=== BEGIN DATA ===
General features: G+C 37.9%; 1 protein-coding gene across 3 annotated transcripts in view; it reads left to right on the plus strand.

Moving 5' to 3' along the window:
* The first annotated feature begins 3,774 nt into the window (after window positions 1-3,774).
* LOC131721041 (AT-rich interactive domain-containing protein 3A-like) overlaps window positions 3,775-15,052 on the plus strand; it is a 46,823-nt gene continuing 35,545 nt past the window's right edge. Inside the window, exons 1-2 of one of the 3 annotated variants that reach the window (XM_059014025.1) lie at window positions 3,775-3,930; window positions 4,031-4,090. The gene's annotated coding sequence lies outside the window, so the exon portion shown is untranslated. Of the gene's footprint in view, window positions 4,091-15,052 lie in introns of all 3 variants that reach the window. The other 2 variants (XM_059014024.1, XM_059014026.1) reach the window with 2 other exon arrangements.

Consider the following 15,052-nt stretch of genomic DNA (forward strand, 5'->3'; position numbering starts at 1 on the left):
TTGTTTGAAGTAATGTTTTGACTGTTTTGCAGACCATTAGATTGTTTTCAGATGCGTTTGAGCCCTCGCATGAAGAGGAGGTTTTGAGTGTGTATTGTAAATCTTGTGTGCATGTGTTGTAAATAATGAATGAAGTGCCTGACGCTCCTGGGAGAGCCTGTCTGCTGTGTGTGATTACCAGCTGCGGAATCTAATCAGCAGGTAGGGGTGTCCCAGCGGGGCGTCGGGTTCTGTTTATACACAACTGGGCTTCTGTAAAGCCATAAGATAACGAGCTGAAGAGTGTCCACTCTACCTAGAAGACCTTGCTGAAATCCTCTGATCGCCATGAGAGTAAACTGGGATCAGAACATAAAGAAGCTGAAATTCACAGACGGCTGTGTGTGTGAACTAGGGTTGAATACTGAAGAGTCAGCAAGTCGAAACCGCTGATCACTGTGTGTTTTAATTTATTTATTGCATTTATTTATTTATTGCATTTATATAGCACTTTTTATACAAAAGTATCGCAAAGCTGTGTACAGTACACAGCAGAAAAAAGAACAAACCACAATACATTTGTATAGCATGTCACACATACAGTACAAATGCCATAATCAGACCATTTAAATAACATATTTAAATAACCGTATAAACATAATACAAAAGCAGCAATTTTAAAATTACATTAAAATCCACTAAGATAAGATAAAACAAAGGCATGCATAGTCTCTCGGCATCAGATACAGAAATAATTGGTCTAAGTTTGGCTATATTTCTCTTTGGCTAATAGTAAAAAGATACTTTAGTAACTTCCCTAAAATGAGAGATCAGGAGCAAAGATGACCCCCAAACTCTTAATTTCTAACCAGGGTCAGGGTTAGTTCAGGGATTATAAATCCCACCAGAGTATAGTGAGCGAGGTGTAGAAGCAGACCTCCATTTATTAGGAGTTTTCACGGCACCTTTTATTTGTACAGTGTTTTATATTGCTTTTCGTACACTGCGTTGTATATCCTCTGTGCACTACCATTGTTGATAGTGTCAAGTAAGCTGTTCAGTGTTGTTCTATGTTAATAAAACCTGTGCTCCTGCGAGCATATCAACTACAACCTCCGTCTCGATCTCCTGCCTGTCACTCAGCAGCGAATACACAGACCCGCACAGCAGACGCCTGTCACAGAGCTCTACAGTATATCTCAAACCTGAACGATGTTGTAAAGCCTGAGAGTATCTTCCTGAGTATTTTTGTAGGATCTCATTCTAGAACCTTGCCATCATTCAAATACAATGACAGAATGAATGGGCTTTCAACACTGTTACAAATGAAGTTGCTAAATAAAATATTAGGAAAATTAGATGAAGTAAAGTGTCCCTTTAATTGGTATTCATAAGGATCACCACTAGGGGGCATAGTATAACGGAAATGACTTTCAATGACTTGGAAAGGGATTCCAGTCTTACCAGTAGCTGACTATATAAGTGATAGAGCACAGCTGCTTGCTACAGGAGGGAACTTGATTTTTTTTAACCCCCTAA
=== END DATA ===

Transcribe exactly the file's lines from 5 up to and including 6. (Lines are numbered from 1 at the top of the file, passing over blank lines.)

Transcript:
Consider the following 15,052-nt stretch of genomic DNA (forward strand, 5'->3'; position numbering starts at 1 on the left):
TTGTTTGAAGTAATGTTTTGACTGTTTTGCAGACCATTAGATTGTTTTCAGATGCGTTTGAGCCCTCGCATGAAGAGGAGGTTTTGAGTGTGTATTGTAAATCTTGTGTGCATGTGTTGTAAATAATGAATGAAGTGCCTGACGCTCCTGGGAGAGCCTGTCTGCTGTGTGTGATTACCAGCTGCGGAATCTAATCAGCAGGTAGGGGTGTCCCAGCGGGGCGTCGGGTTCTGTTTATACACAACTGGGCTTCTGTAAAGCCATAAGATAACGAGCTGAAGAGTGTCCACTCTACCTAGAAGACCTTGCTGAAATCCTCTGATCGCCATGAGAGTAAACTGGGATCAGAACATAAAGAAGCTGAAATTCACAGACGGCTGTGTGTGTGAACTAGGGTTGAATACTGAAGAGTCAGCAAGTCGAAACCGCTGATCACTGTGTGTTTTAATTTATTTATTGCATTTATTTATTTATTGCATTTATATAGCACTTTTTATACAAAAGTATCGCAAAGCTGTGTACAGTACACAGCAGAAAAAAGAACAAACCACAATACATTTGTATAGCATGTCACACATACAGTACAAATGCCATAATCAGACCATTTAAATAACATATTTAAATAACCGTATAAACATAATACAAAAGCAGCAATTTTAAAATTACATTAAAATCCACTAAGATAAGATAAAACAAAGGCATGCATAGTCTCTCGGCATCAGATACAGAAATAATTGGTCTAAGTTTGGCTATATTTCTCTTTGGCTAATAGTAAAAAGATACTTTAGTAACTTCCCTAAAATGAGAGATCAGGAGCAAAGATGACCCCCAAACTCTTAATTTCTAACCAGGGTCAGGGTTAGTTCAGGGATTATAAATCCCACCAGAGTATAGTGAGCGAGGTGTAGAAGCAGACCTCCATTTATTAGGAGTTTTCACGGCACCTTTTATTTGTACAGTGTTTTATATTGCTTTTCGTACACTGCGTTGTATATCCTCTGTGCACTACCATTGTTGATAGTGTCAAGTAAGCTGTTCAGTGTTGTTCTATGTTAATAAAACCTGTGCTCCTGCGAGCATATCAACTACAACCTCCGTCTCGATCTCCTGCCTGTCACTCAGCAGCGAATACACAGACCCGCACAGCAGACGCCTGTCACAGAGCTCTACAGTATATCTCAAACCTGAACGATGTTGTAAAGCCTGAGAGTATCTTCCTGAGTATTTTTGTAGGATCTCATTCTAGAACCTTGCCATCATTCAAATACAATGACAGAATGAATGGGCTTTCAACACTGTTACAAATGAAGTTGCTAAATAAAATATTAGGAAAATTAGATGAAGTAAAGTGTCCCTTTAATTGGTATTCATAAGGATCACCACTAGGGGGCATAGTATAACGGAAATGACTTTCAATGACTTGGAAAGGGATTCCAGTCTTACCAGTAGCTGACTATATAAGTGATAGAGCACAGCTGCTTGCTACAGGAGGGAACTTGATTTTTTTTAACCCCCTAA